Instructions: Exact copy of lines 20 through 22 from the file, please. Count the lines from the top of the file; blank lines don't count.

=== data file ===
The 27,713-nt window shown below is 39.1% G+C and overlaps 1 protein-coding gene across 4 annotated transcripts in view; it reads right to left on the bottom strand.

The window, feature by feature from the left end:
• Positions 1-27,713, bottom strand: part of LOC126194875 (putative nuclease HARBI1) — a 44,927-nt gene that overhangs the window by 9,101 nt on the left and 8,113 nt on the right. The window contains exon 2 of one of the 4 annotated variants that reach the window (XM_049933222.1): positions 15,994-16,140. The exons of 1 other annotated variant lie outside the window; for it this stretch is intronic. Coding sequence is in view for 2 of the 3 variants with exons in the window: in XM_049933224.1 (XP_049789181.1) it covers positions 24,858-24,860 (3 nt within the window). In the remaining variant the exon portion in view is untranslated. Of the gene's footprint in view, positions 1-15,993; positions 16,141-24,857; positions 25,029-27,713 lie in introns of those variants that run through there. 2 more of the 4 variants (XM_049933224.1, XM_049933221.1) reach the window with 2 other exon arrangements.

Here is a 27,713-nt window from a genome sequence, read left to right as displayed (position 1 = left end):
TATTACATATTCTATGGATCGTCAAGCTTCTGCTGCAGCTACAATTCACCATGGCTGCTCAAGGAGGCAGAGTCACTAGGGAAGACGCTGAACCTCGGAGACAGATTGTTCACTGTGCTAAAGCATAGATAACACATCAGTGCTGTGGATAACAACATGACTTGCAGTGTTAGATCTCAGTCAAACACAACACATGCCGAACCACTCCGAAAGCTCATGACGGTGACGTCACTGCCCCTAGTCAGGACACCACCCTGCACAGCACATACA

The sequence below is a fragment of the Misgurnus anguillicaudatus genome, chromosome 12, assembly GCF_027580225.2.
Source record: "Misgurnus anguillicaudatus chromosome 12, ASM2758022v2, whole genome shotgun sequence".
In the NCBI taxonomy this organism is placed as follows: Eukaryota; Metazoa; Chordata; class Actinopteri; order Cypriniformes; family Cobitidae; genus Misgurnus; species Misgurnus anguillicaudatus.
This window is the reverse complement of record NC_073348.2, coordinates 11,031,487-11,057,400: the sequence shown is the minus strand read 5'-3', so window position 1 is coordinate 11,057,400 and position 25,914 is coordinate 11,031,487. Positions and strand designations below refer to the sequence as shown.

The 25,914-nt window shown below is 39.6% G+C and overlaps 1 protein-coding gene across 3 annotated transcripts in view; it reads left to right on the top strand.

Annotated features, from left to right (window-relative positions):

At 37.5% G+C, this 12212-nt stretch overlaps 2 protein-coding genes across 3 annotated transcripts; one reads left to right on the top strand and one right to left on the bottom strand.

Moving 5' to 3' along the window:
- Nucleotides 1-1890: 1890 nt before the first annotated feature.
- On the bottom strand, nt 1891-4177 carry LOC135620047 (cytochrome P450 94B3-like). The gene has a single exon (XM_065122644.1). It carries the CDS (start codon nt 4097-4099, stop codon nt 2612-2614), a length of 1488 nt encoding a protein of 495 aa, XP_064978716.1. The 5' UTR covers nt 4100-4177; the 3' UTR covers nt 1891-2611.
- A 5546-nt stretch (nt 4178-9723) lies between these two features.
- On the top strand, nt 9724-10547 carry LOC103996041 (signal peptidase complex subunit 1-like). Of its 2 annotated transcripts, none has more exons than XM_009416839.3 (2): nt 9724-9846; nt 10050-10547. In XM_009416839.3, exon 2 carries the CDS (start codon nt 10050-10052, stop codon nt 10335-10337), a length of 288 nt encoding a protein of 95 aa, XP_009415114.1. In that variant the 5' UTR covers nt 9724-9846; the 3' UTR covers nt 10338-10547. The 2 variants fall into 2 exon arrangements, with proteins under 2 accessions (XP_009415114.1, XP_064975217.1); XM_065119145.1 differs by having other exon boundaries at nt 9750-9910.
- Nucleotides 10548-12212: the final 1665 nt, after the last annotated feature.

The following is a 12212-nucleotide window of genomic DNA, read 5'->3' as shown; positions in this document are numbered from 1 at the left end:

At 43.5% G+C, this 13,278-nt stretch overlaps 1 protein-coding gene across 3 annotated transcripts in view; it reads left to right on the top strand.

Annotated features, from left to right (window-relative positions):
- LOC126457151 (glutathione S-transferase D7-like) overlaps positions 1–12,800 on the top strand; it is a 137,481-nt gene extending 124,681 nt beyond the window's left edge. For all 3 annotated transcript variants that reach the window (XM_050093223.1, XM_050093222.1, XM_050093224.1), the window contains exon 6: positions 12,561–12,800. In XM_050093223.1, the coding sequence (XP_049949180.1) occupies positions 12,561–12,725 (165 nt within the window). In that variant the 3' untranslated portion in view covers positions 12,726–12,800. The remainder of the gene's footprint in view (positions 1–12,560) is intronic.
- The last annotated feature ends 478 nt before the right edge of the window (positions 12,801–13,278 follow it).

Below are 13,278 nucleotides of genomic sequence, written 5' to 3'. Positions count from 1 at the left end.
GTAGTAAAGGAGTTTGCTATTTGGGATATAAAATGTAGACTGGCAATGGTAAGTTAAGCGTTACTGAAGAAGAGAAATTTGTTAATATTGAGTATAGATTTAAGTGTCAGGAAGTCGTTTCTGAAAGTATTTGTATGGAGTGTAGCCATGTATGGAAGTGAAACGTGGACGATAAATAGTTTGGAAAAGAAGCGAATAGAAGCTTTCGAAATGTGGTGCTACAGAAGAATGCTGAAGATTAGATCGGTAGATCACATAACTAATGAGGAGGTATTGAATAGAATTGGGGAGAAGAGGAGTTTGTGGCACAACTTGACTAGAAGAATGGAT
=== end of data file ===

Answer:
At 43.5% G+C, this 13,278-nt stretch overlaps 1 protein-coding gene across 3 annotated transcripts in view; it reads left to right on the top strand.

Annotated features, from left to right (window-relative positions):
- LOC126457151 (glutathione S-transferase D7-like) overlaps positions 1–12,800 on the top strand; it is a 137,481-nt gene extending 124,681 nt beyond the window's left edge. For all 3 annotated transcript variants that reach the window (XM_050093223.1, XM_050093222.1, XM_050093224.1), the window contains exon 6: positions 12,561–12,800. In XM_050093223.1, the coding sequence (XP_049949180.1) occupies positions 12,561–12,725 (165 nt within the window). In that variant the 3' untranslated portion in view covers positions 12,726–12,800. The remainder of the gene's footprint in view (positions 1–12,560) is intronic.